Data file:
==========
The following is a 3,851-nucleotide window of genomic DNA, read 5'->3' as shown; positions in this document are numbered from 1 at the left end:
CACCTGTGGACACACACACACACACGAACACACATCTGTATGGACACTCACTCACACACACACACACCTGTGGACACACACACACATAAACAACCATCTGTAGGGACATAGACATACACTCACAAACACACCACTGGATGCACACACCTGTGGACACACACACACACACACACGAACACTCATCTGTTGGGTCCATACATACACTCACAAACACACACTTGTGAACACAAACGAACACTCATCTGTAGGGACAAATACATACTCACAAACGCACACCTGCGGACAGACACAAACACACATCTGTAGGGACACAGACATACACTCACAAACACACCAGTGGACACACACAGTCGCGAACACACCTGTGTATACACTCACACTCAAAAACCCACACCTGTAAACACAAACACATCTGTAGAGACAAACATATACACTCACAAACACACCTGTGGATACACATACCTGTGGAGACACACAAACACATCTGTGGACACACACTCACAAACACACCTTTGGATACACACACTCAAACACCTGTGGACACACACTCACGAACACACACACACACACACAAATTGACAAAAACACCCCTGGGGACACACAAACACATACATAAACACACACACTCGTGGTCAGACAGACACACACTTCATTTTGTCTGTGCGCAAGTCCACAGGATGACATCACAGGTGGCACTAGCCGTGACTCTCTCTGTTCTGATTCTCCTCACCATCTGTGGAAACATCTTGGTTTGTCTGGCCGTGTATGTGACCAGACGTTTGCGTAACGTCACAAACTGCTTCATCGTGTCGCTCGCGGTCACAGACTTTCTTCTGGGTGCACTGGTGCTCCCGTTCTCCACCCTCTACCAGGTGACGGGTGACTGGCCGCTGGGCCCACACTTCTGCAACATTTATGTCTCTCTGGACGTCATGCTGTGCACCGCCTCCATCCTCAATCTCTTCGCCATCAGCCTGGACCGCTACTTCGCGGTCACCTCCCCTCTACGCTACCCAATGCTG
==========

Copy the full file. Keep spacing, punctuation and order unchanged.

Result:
The following is a 3,851-nucleotide window of genomic DNA, read 5'->3' as shown; positions in this document are numbered from 1 at the left end:
CACCTGTGGACACACACACACACACGAACACACATCTGTATGGACACTCACTCACACACACACACACCTGTGGACACACACACACATAAACAACCATCTGTAGGGACATAGACATACACTCACAAACACACCACTGGATGCACACACCTGTGGACACACACACACACACACACGAACACTCATCTGTTGGGTCCATACATACACTCACAAACACACACTTGTGAACACAAACGAACACTCATCTGTAGGGACAAATACATACTCACAAACGCACACCTGCGGACAGACACAAACACACATCTGTAGGGACACAGACATACACTCACAAACACACCAGTGGACACACACAGTCGCGAACACACCTGTGTATACACTCACACTCAAAAACCCACACCTGTAAACACAAACACATCTGTAGAGACAAACATATACACTCACAAACACACCTGTGGATACACATACCTGTGGAGACACACAAACACATCTGTGGACACACACTCACAAACACACCTTTGGATACACACACTCAAACACCTGTGGACACACACTCACGAACACACACACACACACACAAATTGACAAAAACACCCCTGGGGACACACAAACACATACATAAACACACACACTCGTGGTCAGACAGACACACACTTCATTTTGTCTGTGCGCAAGTCCACAGGATGACATCACAGGTGGCACTAGCCGTGACTCTCTCTGTTCTGATTCTCCTCACCATCTGTGGAAACATCTTGGTTTGTCTGGCCGTGTATGTGACCAGACGTTTGCGTAACGTCACAAACTGCTTCATCGTGTCGCTCGCGGTCACAGACTTTCTTCTGGGTGCACTGGTGCTCCCGTTCTCCACCCTCTACCAGGTGACGGGTGACTGGCCGCTGGGCCCACACTTCTGCAACATTTATGTCTCTCTGGACGTCATGCTGTGCACCGCCTCCATCCTCAATCTCTTCGCCATCAGCCTGGACCGCTACTTCGCGGTCACCTCCCCTCTACGCTACCCAATGCTG